Wow! I can't really believe it's been 7 months (exactly!) since I last posted an entry here. I wish I had something to show, but sadly I do not. To be honest, I have been all over the place with my development. I experimented with a number of different things, but nothing for an extended period of time. I'm hoping to change that soon though. More on that later, first a list of the things I was working on:
I had actually never done any shadow mapping programming before, so it was more of a learning experience in understanding the concept and what is required. I implemented a simple demo in SlimDX/DirectX 11 and posted a video of it on YouTube, but it really is nothing exciting. Standard, run of the mill, shadow mapping. No fancy tricks in the implementation.
Parallel City Generation
I pulled out the old procedural city generator code I blogged about before and updated and refactored the road generator to be able to run in parallel. This allowed me to draw the roads as they were being created. I thought it was pretty cool looking. My goal was to parallelize it to the point where I could implement it as a compute shader, but I couldn't seem to get it to that point. So, I kind of gave up on it.
I decided to go back and start messing around with physics again, and I used XNA and BulletSharp this time. I was working on an idea that I've had brewing in the back of my brain for quite awhile. I made some decent progress and was quite happy. However, I started thinking about how I was essentially writing my own game engine (terrain, lighting, shadowing, physics integration). Plus, looking at the target platforms for XNA (Xbox 360, Windows Desktop, Windows Phone), I started wondering if that was best for me. So, that led me to the next item.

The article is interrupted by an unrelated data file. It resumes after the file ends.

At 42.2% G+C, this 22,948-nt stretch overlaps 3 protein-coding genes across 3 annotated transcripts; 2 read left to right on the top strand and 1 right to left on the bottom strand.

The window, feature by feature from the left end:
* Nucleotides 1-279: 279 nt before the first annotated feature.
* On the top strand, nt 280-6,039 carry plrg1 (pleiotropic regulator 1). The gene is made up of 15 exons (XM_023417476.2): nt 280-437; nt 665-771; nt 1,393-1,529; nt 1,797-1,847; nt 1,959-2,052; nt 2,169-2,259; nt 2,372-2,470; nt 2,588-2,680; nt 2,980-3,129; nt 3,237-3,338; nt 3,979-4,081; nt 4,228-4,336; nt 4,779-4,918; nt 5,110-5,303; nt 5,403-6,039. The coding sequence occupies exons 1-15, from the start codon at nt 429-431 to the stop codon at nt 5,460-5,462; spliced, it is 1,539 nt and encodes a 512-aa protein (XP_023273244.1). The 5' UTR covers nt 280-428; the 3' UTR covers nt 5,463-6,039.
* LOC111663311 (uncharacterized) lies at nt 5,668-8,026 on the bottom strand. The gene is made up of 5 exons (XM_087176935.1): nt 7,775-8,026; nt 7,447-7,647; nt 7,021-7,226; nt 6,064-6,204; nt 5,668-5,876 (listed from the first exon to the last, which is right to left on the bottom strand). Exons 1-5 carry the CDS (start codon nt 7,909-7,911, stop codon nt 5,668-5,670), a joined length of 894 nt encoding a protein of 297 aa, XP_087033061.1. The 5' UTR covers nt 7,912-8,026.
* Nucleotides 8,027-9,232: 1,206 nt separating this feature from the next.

For several months Unity had been looking appealing to me. Two of the biggest pulls for me were C# scripting (via the Mono Framework) and PhysX integration. The wide array of supported platforms was also a huge plus (Mac, Windows, iPhone, iPad, Web). When they announced support for Android as well, I was "sold" in a manner of speaking (as I have an Android phone myself). So, I installed the free version of Unity and tried to see if I could implement the functionality I had already implemented via BulletSharp and XNA inside of Unity scripting itself. One weekend later, I had accomplished that and more!
I'll be honest, Unity is far from the perfect engine. It severely limits you due to the wide range of hardware specs that it runs on. Don't expect to be doing any tessellation or compute shaders here. Heck, it doesn't even support geometry shaders! However, it does seem to be a very well organized engine with good documentation on their webpage and a component based system that I love. I like it enough to at least fiddle around with it some more over the next couple of months.
An added bonus is that my prototypes can be deployed to my server which means you (the reader) can run them in your browser without installing the them. Expect to see a Perlin Noise example soon. :-) That really has become my "Hello World" program for testing different graphics APIs.
A final note I'd like to leave here is regarding some other "big" game engines. I was slightly surprised last week to hear not just one, but two game engines have essentially "imploded". Both Torque and Gamebryo are closing up shop and looking for buyers. That leaves Unity looking even stronger.
Until next time!